Wall Street Regulations Have Main Street Consequences, Experts Say

Jun 20, 2012

Some of the rules currently being written by regulatory agencies as part of the Dodd-Frank Act threaten businesses ability to manage risk, daily cash flow, raise capital, and ultimately grow and create jobs, according to financial experts attending a U.S. Chamber event.

Corporate treasurers, financial professionals, academics and association representatives reviewed a list of pending regulations at an event titled “Cumulative Impacts of Financial Regulations: Are We Hindering Economic Recovery?” The answer to that question was a resounding yes, according to attendees.

“We’re used to post-crisis pendulum swings,” said David Hirschmann, the president and CEO of the Center for Capital Markets Competitiveness. “Business isn’t complaining about more regulations. All we ask in return is that they coordinate with each other and consider the cumulative impact of the many rules at play.”

The Volcker rule, money market fund reform, derivative regulations and increased capital standards under Basel III, have “very real consequences in how business is done,” Hirschmann said.

For example, reforming money market funds would reduce a company’s ability to raise and invest short-term capital, said Brad Fox, Vice President and Treasurer of Safeway Inc. Safeway needs short term funding and the commercial paper market is the best and most efficient way to raise those funds, Fox explained. “Imposing more rules and regulations on money market mutual funds is unnecessary and threatens to wipe out a vital and safe source of business financing,” Fox said. Fox will raise these issues during a June 21 Senate Banking Committee hearing with SEC Chairman Schapiro.

Without money market funds, Safeway and other companies like it would also face higher financing costs because they will be forced to seek financing from banks and other lenders with higher fees and interest rates, Fox said.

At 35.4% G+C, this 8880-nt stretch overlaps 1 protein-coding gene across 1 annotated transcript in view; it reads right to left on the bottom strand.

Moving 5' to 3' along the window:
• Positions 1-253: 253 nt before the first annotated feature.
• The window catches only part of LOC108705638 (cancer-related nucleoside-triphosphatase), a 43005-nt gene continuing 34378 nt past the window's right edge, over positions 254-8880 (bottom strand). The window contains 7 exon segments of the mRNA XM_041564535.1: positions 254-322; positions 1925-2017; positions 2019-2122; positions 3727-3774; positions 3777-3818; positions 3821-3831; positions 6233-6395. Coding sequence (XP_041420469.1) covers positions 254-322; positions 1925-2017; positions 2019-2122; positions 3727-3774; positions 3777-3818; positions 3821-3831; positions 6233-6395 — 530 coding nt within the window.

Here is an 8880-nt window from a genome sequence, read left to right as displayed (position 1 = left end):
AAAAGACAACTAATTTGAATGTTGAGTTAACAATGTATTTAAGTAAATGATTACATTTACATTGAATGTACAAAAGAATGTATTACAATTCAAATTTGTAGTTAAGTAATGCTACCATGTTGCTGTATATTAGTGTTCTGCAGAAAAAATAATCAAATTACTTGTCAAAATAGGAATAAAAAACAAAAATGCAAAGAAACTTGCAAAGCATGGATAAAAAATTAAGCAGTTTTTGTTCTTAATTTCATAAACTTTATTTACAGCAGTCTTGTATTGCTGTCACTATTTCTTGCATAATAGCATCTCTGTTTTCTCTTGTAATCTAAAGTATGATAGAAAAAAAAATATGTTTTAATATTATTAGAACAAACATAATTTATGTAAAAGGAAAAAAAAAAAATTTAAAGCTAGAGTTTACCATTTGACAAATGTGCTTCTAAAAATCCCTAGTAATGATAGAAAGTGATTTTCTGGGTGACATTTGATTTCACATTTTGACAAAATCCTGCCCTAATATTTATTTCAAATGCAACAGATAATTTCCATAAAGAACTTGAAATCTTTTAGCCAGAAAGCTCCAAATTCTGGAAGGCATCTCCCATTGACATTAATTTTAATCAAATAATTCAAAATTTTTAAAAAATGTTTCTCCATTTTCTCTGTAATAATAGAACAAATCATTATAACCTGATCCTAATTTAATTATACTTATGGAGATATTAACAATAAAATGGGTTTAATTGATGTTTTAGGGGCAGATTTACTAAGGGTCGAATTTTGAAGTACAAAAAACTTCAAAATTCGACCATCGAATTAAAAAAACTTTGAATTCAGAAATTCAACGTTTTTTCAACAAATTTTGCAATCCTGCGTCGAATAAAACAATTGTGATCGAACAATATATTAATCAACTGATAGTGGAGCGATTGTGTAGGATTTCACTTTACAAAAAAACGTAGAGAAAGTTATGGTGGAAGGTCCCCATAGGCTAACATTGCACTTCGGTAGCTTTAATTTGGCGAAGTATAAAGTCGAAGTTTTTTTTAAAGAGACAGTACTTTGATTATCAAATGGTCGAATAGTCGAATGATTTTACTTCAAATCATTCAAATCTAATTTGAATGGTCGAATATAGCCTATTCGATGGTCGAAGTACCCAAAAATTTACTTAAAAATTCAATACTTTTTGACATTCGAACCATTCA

Those higher fees and interest rates will be passed on to consumers, according to Jim Gilligan, assistant treasurer of Great Plains Energy Inc. and a member of the Association of Financial Professionals board of directors.

If investors abandon money market fund accounts because they become over-regulated, borrowers would be forced to go to banks to draw on their revolving credit lines. Because banks are impacted by the Volcker Rule and Basel III, which limit the types of activities that banks can be involved in and increases their capital holding requirements, the banks will likely lend at a much higher interest rate. Companies will then be forced to pass those rates on to consumer through higher prices on goods and services, Gilligan explained.

Also speaking at the event was Georgetown University Professor James J. Angel who recently authored a white paper titled, “Money Market Mutual Fund Reform: The Dangers of Acting Now.” Angel spoke about the broader impact of possible reforms to money market mutual funds on businesses, municipalities, individual investors and the overall economy. Rather than reining in system risk as intended, reforms to money market mutual funds would have the opposite effect and increase systemic risk, he said.

Derivatives are another important investment vehicle that allows companies to hedge risk and lock in certain terms such as interest rates, said Peter Wallison of the American Enterprise Institute. Companies such as Gilligan’s also use it on a commodity buy natural gas, coal and nuclear fuel, he said.

For now, corporate treasurers such as Gilligan and Fox are being forced to try to plan for a cautious and uncertain future, Hirschmann warned. 

 

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